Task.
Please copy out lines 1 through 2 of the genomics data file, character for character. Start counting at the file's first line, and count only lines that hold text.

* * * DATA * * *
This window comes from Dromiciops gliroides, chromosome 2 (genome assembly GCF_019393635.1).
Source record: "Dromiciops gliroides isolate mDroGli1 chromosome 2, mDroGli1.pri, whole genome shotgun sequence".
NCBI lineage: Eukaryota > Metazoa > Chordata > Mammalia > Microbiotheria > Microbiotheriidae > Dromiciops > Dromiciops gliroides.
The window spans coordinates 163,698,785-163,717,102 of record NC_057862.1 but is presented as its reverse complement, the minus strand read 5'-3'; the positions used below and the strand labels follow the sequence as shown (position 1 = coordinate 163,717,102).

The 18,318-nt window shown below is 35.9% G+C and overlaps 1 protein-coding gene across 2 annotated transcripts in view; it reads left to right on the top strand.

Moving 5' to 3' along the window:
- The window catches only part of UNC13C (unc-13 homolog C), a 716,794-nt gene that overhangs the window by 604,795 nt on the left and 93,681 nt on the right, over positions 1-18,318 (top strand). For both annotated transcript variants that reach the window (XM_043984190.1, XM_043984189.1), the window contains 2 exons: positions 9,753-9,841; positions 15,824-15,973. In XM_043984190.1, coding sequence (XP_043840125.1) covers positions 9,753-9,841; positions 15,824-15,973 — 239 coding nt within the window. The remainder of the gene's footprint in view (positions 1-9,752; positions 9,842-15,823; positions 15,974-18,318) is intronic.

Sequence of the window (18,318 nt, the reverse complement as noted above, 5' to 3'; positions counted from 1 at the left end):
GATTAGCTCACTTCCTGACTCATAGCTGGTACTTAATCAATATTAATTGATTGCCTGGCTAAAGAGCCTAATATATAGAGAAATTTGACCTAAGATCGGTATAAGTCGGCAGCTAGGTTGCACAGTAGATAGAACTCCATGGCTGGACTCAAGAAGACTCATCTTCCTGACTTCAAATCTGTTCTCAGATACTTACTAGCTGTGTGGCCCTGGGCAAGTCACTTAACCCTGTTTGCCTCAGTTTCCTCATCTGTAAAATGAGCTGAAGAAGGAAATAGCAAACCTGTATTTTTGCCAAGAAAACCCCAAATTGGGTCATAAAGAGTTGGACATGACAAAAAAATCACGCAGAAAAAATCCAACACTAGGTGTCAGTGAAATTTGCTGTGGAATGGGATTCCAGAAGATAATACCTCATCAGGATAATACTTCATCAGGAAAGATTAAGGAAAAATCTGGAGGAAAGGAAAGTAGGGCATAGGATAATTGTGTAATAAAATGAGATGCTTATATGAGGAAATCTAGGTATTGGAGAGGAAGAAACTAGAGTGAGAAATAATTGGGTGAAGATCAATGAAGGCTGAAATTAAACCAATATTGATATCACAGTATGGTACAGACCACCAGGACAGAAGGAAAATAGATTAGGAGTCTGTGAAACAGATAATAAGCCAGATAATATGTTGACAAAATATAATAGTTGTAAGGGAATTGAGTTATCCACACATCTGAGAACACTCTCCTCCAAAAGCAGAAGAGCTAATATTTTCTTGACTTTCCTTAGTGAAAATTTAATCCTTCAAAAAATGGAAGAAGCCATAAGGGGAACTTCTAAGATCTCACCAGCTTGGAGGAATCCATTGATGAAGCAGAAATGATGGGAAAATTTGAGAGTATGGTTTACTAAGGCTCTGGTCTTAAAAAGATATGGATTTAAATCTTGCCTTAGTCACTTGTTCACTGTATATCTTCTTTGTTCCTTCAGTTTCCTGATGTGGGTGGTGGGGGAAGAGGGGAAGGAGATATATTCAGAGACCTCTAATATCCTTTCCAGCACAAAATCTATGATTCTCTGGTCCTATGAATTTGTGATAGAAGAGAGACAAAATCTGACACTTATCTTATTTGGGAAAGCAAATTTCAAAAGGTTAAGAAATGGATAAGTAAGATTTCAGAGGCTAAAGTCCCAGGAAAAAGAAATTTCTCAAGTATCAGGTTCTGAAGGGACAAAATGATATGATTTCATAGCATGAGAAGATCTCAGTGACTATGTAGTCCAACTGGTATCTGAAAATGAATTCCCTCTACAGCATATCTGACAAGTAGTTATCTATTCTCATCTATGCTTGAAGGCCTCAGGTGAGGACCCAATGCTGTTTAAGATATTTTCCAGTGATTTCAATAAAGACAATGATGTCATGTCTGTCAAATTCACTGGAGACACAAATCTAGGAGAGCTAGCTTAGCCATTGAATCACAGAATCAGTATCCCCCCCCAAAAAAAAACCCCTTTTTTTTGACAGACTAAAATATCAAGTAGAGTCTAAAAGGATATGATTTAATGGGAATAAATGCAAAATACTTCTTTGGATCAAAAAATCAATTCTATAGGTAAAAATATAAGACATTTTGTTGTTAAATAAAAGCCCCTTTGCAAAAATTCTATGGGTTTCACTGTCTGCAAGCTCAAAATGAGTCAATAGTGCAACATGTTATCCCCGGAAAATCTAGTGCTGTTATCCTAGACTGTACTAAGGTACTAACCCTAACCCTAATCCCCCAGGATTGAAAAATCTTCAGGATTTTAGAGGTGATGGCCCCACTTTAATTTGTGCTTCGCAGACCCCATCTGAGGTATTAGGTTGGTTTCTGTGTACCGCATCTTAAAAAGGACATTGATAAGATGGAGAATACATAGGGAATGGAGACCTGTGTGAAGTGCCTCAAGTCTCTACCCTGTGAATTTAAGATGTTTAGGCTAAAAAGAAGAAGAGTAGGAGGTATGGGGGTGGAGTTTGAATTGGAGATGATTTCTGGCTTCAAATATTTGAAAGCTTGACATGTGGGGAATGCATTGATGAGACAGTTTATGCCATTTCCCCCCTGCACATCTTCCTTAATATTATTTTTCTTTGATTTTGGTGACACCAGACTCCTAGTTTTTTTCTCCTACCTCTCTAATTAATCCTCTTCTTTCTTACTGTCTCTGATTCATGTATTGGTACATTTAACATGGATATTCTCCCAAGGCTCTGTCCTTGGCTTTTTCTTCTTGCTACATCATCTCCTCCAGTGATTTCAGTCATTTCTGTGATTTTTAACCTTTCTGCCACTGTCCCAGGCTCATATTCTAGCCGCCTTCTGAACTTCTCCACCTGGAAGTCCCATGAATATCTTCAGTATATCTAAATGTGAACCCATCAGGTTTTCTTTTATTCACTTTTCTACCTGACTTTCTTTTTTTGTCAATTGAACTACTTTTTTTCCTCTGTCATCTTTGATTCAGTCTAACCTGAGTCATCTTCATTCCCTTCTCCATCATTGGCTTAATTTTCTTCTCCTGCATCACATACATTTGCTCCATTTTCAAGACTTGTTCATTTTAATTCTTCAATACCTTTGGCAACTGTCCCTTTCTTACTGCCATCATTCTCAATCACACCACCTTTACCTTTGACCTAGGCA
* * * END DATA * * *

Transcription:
This window comes from Dromiciops gliroides, chromosome 2 (genome assembly GCF_019393635.1).
Source record: "Dromiciops gliroides isolate mDroGli1 chromosome 2, mDroGli1.pri, whole genome shotgun sequence".